The continuous rise of Rwanda’s economic and tourism sector can be likened to the ancient mythical bird, the phoenix, which regenerates and starts another life cycle from its ashes. Rwanda, now referred to as Africa’s Silicon Valley, hosts several festivals that pull in diaspora Rwandans and tourists who travel to the country annually to enjoy these festivities.
Rwanda, just south of the Equator in central Africa, is a mountainous land. This tiny, landlocked country—the continent’s most densely populated—gained independence from Belgium in 1962. In 1994, the genocide of some 800,000 Tutsis by Hutus occurred before Tutsi forces could gain control of Rwanda.
Despite this horrid past, the country has become an inspiration as it continues to rise from ashes to become the envy of other countries on the continent. Here are 5 Rwandan festivals you wouldn’t want to miss when visiting this beautiful country.
1. Gorilla Naming or Kwita Izina
Rwandans and most African countries have a tradition of holding naming ceremonies to officially welcome their young ones into the community. The Government of Rwanda through the Rwanda Development Board has adopted the same concept for the Mountain Gorillas in the country.
The species are endangered as part of conservation efforts. The Kwita Izina was instituted in 2015 where newborn gorillas are given unique names to create awareness about the endangered species in the world.
The ceremony which attracts thousands of locals and international audiences is held once a year at the Kinigi, Volcanoes National Park.
Fespad is a Pan-African dance festival held biannually to showcase Rwanda’s dance culture to both locals and tourists. It was a festival birthed by the African Union (AU), however, the Rwandan Government has been placed at the helm of the festival to coordinate all activities meant to promote unity, peace and culture through African dances.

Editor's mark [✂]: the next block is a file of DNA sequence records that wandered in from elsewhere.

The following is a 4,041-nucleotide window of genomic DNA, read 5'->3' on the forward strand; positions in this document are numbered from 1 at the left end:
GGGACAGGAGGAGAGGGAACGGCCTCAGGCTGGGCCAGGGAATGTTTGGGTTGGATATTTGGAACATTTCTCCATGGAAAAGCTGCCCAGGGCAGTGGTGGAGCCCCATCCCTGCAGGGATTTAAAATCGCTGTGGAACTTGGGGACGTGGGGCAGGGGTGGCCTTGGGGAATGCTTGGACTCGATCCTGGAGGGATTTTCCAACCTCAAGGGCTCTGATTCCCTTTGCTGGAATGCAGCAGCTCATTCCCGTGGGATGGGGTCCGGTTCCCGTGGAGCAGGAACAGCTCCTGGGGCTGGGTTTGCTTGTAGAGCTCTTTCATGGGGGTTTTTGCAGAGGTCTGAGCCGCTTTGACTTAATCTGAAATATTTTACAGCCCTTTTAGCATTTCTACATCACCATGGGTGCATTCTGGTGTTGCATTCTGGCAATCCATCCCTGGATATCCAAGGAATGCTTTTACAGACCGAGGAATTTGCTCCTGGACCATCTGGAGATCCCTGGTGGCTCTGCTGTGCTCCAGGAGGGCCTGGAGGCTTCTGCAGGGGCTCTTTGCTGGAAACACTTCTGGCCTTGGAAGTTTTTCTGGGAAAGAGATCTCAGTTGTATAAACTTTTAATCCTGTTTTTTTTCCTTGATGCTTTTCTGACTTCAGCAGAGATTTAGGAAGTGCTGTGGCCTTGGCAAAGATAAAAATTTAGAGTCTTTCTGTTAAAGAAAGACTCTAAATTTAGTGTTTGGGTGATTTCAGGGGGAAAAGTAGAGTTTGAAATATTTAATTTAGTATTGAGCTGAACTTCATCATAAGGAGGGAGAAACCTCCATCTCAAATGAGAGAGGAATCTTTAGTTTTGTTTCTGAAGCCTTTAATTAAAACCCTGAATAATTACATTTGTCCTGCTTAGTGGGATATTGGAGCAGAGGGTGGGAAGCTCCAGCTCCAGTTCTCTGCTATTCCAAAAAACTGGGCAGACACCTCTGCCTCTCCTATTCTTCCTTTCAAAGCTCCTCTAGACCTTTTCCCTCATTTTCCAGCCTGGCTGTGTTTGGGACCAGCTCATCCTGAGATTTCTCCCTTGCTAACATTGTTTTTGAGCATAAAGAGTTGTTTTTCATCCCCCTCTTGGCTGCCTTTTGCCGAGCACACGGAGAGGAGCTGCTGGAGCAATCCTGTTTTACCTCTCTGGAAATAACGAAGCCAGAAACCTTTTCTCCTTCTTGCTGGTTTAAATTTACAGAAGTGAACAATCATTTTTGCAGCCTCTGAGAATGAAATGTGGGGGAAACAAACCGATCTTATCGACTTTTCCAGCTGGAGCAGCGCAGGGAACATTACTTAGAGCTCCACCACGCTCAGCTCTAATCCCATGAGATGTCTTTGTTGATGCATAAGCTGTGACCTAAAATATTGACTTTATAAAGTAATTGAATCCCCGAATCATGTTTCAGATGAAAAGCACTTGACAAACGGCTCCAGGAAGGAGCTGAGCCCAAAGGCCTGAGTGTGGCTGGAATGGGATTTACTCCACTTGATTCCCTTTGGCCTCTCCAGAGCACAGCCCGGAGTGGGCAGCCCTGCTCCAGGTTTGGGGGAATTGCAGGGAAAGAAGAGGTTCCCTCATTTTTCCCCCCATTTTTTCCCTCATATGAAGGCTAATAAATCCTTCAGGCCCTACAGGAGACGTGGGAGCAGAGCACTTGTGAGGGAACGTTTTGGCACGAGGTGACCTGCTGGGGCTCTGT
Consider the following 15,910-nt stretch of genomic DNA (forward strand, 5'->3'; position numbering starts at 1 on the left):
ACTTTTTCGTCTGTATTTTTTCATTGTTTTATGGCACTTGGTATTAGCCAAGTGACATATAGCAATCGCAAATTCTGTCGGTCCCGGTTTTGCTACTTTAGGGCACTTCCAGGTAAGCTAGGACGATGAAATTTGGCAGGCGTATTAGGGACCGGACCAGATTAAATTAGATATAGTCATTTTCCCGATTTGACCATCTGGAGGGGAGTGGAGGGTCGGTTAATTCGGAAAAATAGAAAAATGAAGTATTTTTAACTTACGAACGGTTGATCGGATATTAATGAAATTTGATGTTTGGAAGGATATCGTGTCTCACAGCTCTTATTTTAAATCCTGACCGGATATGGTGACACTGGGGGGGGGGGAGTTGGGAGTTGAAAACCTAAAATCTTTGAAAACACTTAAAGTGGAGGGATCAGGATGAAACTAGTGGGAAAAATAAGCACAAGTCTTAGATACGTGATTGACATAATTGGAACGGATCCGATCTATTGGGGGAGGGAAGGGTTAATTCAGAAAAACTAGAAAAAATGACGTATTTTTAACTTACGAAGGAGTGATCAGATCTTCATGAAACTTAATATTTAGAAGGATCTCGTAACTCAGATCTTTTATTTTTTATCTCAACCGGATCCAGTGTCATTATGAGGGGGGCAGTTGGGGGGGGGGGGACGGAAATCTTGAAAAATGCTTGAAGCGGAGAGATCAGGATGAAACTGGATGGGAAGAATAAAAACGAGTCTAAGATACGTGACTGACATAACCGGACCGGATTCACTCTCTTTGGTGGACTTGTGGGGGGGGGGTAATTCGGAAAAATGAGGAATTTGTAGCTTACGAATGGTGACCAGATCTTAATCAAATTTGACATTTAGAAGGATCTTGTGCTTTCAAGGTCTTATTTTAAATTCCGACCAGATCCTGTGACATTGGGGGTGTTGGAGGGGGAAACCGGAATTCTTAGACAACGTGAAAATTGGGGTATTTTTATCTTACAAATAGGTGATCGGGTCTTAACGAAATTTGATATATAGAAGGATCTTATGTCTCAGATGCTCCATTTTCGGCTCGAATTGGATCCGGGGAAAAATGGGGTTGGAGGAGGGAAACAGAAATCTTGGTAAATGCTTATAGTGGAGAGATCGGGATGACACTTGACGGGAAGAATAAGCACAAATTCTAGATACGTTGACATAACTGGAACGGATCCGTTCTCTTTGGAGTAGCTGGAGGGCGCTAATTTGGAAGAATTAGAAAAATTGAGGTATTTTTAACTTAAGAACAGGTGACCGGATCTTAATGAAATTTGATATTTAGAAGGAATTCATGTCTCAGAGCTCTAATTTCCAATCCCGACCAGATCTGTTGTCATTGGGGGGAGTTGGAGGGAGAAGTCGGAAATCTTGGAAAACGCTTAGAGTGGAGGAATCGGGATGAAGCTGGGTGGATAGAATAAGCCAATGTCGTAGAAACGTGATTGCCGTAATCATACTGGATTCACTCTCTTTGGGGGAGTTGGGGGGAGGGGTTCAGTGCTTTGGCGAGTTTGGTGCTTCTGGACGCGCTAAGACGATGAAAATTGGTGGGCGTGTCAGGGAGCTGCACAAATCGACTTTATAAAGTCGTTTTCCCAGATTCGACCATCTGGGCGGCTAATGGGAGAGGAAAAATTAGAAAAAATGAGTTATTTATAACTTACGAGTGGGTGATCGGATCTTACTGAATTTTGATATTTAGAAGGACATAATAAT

The most recent edition was held in July 2018 where most of the countries on the continent performed their traditional dances and exhibited wares form their countries in a cultural exhibition.
3. Rwanda Film Festival
The film festival popularly known as Hillywood brings together filmmakers in Rwanda, the rest of the continent and the world together every year where they screen films and organize workshops for the public amid pop-up cinemas.
Hillywood has been running for more than a decade and it is mostly held in Kigali every July. Although most of the activities are held in Kigali, there are road shows that go to the towns and villages around the country.
4. Kigali Up
Thousands of fans troupe into Rwanda for this intimate music festival launched in 2011 and it’s fast becoming Rwanda’s number one music festival. The concert stages host different music genres ranging from blues to pop, hip to reggae and music lovers from around the globe grace the festival.
5. Hobe Rwanda Festival
Hobe is a two-day festival held in September that puts Rwanda’s culture on full-on display. It displays the work of local musicians, dancers and artists. The first one was held in 2013 and since then international acts also get the chance to perform.